Carbon Monoxide and Detectors
by Building Inspector and Indoor Air Specialist, Dan Schilling
Where does carbon monoxide come from?
Carbon monoxide gas is a by-product of incomplete combustion within common appliances found in the home, such as: gas ranges, gas clothes dryers, gas and oil-fired furnaces and water heaters, and both gas and wood burning fireplaces.
What does carbon monoxide do?
CO is a cumulative poison, which replaces oxygen in the blood where it can completely overcome the body. A victim can become helpless before realizing that danger even exists. At low levels, the victim can experience headaches, nausea, vomiting, or fatigue. With medium exposure, victims can experience throbbing headaches, drowsiness, confusion and a fast heart rate. At high-levels, victims can become unconscious, suffer convulsions, cardio-respiratory failure and death.
How does carbon monoxide get in my house?
Today, carbon monoxide gas poisoning has become a greater threat to health and life than ever before. This is because both newer and older homes are constructed more airtight. Interior air being “pushed out” of the house by exhaust fans, clothes dryers, fireplaces and other appliances can cause carbon monoxide to “move backwards” down flues from water heaters, furnaces, boilers and fireplaces, and linger indoors where it is then inhaled. Other causes promoting carbon monoxide gas in homes include restricted or blocked flue pipes and fresh air intake air vents that may have unknowingly become clogged.
All CO detectors are not the same!
Carbon Monoxide (CO) detectors have unquestionably saved many lives since the technology has been available. As with any new technology, there are failures and advancements. Many brands of CO detectors have been subject to recalls. (If you own one you should check.) The chief problems have been with the internal sensors. Most CO detectors (available in stores) have electronic sensors which are subject to failure and vulnerable to false alarms. These false alarms can be caused by other types of gasses, cleaning products, spray aerosols and even high humidity. While the consequences of total sensor failure would likely be death, the type of failure which causes false alarms can result in needless calls to utility companies or fire departments, as well as put people in fear while waiting to find out if there is truly a problem or not.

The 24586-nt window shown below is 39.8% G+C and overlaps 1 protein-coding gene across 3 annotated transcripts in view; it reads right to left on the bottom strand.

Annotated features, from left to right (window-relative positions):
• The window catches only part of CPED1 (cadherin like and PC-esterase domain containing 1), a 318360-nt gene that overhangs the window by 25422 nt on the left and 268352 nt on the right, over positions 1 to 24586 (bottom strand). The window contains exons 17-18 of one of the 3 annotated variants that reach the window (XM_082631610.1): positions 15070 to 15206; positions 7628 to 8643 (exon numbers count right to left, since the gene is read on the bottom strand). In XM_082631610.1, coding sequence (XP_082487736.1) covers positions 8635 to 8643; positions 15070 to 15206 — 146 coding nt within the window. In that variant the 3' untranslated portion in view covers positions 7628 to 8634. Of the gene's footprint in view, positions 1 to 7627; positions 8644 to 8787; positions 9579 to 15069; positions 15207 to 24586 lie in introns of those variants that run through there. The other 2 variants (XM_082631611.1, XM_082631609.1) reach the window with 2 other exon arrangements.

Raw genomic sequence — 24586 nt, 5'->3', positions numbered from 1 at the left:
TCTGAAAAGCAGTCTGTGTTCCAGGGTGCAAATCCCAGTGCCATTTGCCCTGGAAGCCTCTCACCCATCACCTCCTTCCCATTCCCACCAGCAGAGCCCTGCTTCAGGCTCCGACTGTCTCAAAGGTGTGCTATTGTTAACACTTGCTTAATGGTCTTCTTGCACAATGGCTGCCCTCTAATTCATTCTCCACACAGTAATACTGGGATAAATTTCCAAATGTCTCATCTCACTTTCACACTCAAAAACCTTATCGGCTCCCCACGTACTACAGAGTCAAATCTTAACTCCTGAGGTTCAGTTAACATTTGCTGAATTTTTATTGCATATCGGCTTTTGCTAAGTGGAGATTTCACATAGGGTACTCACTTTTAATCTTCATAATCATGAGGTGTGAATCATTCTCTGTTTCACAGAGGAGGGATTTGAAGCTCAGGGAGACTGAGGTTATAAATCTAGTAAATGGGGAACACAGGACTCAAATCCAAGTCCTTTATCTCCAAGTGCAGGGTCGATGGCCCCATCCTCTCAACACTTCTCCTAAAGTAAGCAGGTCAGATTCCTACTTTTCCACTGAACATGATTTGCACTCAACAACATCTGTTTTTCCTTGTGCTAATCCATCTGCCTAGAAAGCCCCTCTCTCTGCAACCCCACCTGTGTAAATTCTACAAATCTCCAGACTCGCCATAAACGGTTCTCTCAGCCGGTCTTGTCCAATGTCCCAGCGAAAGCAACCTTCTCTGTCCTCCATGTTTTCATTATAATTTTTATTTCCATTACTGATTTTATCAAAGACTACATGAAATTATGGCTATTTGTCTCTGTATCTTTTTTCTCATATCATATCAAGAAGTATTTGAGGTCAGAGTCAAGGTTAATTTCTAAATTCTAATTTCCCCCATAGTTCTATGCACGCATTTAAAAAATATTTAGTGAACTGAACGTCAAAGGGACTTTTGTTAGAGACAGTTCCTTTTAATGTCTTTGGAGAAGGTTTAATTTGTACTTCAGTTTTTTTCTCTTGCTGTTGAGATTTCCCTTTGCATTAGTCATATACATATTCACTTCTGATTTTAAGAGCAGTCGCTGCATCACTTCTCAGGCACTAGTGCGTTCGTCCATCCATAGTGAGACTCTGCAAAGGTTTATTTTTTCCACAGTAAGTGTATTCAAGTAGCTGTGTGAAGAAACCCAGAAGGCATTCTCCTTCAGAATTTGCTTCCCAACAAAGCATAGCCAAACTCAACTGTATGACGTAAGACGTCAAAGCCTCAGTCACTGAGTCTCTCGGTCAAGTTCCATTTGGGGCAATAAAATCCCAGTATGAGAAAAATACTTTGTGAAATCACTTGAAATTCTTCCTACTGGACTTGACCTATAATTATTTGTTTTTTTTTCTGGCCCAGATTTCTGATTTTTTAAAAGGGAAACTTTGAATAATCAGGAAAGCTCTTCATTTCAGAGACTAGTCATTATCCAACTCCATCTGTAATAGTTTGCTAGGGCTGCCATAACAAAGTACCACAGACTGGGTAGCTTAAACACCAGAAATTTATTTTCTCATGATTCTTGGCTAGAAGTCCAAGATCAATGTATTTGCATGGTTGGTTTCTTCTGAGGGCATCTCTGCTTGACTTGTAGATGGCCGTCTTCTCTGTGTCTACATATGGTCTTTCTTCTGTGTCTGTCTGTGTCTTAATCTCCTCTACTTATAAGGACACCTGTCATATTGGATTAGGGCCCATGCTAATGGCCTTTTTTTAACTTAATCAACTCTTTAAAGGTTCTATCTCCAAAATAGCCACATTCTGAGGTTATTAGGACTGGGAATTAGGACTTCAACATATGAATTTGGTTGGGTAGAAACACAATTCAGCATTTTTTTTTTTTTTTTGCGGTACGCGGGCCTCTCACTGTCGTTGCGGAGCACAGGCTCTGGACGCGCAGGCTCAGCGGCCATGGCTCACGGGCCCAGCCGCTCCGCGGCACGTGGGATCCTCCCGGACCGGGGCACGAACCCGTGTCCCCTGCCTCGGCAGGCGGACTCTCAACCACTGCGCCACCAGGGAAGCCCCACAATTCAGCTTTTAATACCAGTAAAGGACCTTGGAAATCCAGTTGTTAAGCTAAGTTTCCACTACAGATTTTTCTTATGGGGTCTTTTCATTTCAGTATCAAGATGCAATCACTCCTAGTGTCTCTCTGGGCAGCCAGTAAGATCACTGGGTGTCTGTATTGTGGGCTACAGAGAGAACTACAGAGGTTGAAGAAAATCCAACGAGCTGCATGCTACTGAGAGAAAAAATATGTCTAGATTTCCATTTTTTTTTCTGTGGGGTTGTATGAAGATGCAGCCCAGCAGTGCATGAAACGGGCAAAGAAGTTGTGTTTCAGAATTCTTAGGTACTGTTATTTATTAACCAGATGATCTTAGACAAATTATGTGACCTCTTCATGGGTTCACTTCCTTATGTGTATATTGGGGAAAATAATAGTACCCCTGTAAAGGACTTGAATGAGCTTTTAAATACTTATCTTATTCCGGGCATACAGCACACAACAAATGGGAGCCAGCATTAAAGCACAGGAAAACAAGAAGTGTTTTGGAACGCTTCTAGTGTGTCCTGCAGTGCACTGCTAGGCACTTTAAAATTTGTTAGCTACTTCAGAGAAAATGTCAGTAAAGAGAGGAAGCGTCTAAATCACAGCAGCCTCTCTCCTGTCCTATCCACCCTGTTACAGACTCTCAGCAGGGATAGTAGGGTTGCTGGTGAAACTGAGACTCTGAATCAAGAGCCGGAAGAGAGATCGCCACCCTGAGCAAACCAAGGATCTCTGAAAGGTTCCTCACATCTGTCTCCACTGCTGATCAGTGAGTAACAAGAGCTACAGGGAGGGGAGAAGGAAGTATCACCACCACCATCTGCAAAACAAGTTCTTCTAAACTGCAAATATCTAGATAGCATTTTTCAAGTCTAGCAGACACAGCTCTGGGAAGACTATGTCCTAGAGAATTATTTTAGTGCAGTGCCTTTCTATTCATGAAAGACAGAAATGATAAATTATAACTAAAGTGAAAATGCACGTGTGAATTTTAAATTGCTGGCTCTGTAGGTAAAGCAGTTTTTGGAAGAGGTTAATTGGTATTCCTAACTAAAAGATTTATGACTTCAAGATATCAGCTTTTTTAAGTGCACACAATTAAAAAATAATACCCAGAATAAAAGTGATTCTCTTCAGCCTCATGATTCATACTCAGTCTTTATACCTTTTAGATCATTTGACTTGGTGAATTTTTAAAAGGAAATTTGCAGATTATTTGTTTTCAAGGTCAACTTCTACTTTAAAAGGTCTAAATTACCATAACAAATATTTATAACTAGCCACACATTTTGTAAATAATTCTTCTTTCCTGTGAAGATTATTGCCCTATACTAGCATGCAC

There is now better CO sensor technology available, and when your life depends on it...you should be using it. It is called "Biomimetic" sensor technology. This improved sensor method uses a synthetic form of hemoglobin in the sensors which mimics the way the human body responds to carbon monoxide poison. Not only are they accurate, but the only thing that can trigger these alarms is carbon monoxide. They are CO specific.
This new, patented technology is available in the Costar 9 SIR detectors.
The 9 SIR detectors have other important features too, some of which surpass any of the best competitor models. These include:
Protection against both acute and chronic effects of carbon monoxide poisoning.
Safety alarm which sounds a piercing alarm to wake people even when sleeping in the presence of dangerous CO levels.
Audible and visual fault conditions warning.
Test button with a silencer/reset button.
Battery operation assures protection 100% of the time, regardless of power outages or electrical outlets located low restrictive areas.
Microprocessor controlled with no calibration required.
Low battery warning signal.
Educational pamphlet about carbon monoxide.
An incredible six year warranty! (Up to three times longer than others)
CO alarms should be placed on each floor where there is a fuel or wood burning appliance, and in halls near bedrooms. They should also be installed inside each bedroom where occupants close the doors while sleeping.
The 9 SIRs are $55.00 each.
with those you care about.
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